Finger Lakes Grape Program Enrollment

Program Areas

  • Pest Management
  • Vineyard Nutrition
  • Crop Management
  • Market Development
  • Farm Business

Enrollment Benefits

  • Vineyard Consultations
  • Finger Lakes Vineyard Update
  • Semi-monthly Finger Lakes Vineyard Notes
  • Educational Meetings & Conferences
  • Discounted Conference Registration Fees

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  • Issues of Finger Lakes Vineyard Notes
  • Issues of Finger Lakes Vineyard Update
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Grape - Summer Content



IPMGrape growers benefit from implementing IPM - environmentally and economically sensible ways to protect crops from insects, plant diseases, weeds, and vertebrate pests. We work with grape processors, growers, local extension educators, faculty, crop consultants, and agricultural businesses to find IPM answers, develop new IPM menthods, and deliver IPM information.

NYS IPM Program Mission: The New York State Integrated Pest Management Program develops sustainable ways to manage pests and helps people to use methods that minimize environmental, health and economic risks.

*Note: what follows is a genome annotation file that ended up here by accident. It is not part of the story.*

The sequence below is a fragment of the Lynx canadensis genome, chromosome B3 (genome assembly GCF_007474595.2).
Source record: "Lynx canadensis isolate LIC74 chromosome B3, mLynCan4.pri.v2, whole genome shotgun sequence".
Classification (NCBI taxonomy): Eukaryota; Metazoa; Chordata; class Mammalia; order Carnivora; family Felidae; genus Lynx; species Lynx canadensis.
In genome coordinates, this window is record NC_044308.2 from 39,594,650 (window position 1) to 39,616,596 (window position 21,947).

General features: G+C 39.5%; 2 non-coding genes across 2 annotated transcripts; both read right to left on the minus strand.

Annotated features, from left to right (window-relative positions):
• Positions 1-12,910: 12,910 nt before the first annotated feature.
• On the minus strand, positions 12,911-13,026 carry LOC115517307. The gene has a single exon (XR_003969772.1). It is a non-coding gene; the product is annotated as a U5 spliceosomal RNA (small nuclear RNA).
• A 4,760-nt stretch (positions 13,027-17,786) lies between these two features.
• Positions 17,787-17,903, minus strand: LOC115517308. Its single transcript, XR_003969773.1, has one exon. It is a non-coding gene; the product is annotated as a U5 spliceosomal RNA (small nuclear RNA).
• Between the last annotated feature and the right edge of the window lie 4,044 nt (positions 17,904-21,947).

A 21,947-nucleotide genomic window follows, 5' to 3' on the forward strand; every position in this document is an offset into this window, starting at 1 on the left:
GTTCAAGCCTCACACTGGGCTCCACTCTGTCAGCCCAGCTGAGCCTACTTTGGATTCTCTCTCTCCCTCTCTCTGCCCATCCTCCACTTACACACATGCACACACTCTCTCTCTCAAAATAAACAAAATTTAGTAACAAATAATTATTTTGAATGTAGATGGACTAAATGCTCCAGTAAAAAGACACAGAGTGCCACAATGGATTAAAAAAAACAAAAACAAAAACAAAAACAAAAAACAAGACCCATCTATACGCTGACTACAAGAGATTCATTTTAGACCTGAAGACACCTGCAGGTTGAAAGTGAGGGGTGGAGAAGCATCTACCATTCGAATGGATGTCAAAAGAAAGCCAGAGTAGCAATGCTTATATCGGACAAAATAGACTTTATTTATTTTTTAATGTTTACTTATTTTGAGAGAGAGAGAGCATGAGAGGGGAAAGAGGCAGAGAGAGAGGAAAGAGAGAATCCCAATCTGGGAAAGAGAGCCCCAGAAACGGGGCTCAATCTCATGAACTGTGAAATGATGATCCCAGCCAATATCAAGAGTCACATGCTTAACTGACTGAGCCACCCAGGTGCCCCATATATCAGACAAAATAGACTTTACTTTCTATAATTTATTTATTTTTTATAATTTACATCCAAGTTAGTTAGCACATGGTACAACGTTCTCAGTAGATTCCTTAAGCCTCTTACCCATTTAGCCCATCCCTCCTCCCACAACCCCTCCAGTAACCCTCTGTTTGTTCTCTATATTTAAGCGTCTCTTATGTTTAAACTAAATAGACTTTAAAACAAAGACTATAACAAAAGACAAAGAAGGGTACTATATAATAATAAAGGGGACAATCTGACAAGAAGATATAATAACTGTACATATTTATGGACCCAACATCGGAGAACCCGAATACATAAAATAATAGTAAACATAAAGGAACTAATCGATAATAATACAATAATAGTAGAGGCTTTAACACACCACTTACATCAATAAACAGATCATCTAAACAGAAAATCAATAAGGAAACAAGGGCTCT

Most Recent IPM Summer Content

FIFRA 2(ee) Recommendations Available for Grape Rootworm Insecticides in NY

Tim Weigle, Team Leader, Statewide Grape IPM Specialist
Lake Erie Regional Grape Program

Last Modified: January 29, 2015

In conjunction with Greg Loeb, Professor, Department of Entomology, NYSAES, two replicated spray trials using 4 insecticides currently registered for use on grapes in New York State (Admire Pro, Danitol 2.4 EC, Leverage 360 and Sniper) were conducted by NYS IPM Program and LERGP staff in grower vineyards in the Lake Erie region.

Using NEWA Resources in a Vineyard IPM Strategy

Tim Weigle, Team Leader, Statewide Grape IPM Specialist
Lake Erie Regional Grape Program

Last Modified: March 7, 2013
Using NEWA Resources in a Vineyard IPM Strategy

Historically, control practices for vineyard pests in the eastern United States were made based on the calendar or on a growth stage such as bud break, bloom or verasion using materials with a broad spectrum of activity. This was a fairly straightforward approach to pest management, and for many years this type of spray program was very effective. However, as the nation became more conscious of pesticide use, the Food Quality Protection Act (FQPA) was introduced, and broad spectrum pesticides were either restricted in their usage, grapes were removed from the label, or were banned completely. In the recent past, we have seen more choices in fungicides and insecticides come on the market, but the trend is now toward less toxic and narrower spectrum pesticides.

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